Reference : Gelatinase A expression and localization in human breast cancers. An in situ hybridiz...
Scientific journals : Article
Life sciences : Biochemistry, biophysics & molecular biology
Gelatinase A expression and localization in human breast cancers. An in situ hybridization study and immunohistochemical detection using confocal microscopy.
Polette, M. [ > > ]
Gilbert, N. [ > > ]
Stas, I. [ > > ]
Nawrocki, B. [ > > ]
Noël, Agnès mailto [Université de Liège - ULiège > Département des sciences biomédicales et précliniques > Biologie cellulaire et moléculaire appliquée à l'homme >]
Remacle, A. [ > > ]
Stetler-Stevenson, W. G. [ > > ]
Birembaut, P. [ > > ]
Foidart, Jean-Michel mailto [Université de Liège - ULiège > Département des sciences cliniques > Gynécologie - Obstétrique - Labo de biologie des tumeurs et du développement >]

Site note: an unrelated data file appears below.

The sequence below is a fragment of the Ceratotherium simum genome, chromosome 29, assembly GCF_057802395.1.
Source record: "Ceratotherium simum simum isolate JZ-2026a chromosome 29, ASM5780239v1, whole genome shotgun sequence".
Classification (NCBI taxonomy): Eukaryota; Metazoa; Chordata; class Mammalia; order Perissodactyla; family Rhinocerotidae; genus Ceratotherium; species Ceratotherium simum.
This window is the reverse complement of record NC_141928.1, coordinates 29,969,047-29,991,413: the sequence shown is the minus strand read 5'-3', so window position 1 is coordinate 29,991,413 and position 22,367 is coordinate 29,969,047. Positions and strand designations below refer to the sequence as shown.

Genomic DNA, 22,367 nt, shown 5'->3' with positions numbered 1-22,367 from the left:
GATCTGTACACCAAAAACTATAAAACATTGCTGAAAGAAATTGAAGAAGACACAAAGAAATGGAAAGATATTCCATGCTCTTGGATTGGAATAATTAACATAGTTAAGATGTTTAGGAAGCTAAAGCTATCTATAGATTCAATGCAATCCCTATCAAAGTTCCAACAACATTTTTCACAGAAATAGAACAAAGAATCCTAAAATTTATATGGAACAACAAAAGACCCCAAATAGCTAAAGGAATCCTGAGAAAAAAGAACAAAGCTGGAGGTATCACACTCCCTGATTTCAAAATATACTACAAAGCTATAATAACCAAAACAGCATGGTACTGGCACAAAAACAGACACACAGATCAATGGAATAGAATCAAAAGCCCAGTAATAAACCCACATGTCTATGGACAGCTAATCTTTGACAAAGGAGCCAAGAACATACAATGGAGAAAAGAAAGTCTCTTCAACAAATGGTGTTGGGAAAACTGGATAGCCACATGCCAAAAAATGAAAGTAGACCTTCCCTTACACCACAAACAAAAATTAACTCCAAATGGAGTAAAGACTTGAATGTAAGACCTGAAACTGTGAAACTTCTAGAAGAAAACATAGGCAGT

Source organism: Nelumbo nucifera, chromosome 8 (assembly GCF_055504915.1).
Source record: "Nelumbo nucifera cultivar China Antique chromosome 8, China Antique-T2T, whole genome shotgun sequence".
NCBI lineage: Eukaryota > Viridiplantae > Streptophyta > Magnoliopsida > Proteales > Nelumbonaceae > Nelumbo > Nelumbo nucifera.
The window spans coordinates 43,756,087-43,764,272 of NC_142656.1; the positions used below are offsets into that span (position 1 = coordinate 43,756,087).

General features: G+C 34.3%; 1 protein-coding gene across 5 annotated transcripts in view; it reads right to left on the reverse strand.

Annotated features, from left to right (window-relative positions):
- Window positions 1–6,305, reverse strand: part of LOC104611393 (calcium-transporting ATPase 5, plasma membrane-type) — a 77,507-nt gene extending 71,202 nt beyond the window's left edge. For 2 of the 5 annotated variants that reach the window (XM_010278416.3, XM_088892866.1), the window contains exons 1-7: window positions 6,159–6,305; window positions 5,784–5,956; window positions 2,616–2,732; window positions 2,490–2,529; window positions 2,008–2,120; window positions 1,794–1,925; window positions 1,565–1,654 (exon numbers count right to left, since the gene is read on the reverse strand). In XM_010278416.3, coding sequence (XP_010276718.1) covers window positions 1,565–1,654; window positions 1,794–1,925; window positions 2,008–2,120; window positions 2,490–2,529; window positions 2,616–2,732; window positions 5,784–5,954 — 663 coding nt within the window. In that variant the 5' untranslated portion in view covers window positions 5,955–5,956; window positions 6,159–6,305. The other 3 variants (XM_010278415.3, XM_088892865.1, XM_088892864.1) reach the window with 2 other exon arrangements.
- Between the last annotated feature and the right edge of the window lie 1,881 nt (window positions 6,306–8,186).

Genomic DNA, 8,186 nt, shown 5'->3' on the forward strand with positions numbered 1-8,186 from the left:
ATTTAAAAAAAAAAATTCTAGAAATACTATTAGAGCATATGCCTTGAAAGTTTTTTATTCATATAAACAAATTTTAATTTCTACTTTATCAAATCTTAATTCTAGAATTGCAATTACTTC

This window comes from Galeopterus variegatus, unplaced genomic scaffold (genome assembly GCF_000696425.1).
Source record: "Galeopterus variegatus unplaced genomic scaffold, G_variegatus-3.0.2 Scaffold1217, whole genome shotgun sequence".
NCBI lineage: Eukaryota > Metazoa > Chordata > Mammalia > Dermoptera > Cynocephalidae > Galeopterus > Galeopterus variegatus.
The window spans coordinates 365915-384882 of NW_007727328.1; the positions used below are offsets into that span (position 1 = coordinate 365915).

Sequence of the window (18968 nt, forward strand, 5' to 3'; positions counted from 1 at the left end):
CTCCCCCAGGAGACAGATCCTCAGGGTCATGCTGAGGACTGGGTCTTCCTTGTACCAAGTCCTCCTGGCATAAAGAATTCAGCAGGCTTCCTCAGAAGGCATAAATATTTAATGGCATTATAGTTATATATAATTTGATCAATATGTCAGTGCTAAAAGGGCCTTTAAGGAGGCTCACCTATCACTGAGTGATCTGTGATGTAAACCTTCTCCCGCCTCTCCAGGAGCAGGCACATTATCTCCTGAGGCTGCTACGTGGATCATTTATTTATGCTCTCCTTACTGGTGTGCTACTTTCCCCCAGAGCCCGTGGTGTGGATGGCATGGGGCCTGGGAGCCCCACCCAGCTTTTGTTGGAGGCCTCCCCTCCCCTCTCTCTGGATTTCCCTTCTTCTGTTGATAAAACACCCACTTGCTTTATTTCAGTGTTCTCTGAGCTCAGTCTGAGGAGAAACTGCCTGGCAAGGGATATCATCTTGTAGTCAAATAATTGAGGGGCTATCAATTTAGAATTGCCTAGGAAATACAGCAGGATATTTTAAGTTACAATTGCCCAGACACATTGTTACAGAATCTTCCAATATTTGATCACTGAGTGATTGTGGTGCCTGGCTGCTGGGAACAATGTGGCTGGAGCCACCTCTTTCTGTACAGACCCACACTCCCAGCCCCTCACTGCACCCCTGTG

Virchows Archiv : An International Journal of Pathology
Springer International
Yes (verified by ORBi)
[en] Gelatinase A ; Breast carcinoma ; Basement membrane ; Invasion
[en] The gelatinase A (72 kDa type IV collagenase) is a matrix metallo-proteinase which degrades basement membrane collagens. Various studies emphasize its role in stromal invasion of cancers, but there is some controversy about its origin. Gelatinase A was localized by immunohistochemistry using confocal microscopy in 15 human mammary carcinomas. In addition, the cells responsible for the synthesis of this enzyme were detected by in situ hybridization. Most invasive and non-invasive tumour cells were labelled by immunohistochemistry. Of particular interest was the pattern observed in some pre-invasive areas. Gelatinase A was found in fibroblasts in close contact with pre-invasive tumour clusters. Confocal observation allowed a more precise localization of gelatinase A to the periphery of tumour clusters along the basement membranes and in peritumour fibroblasts. The malignant epithelial cells were negative by immunohistochemistry in these areas. By in situ hybridization, mRNAs encoding gelatinase A were detected only in fibroblasts in close contact with pre-invasive and well differentiated tumour clusters. These findings support the hypothesis that peritumour fibroblasts produce gelatinase A and that breast cancer cells may bind this enzyme to their cell surface and/or internalize it.

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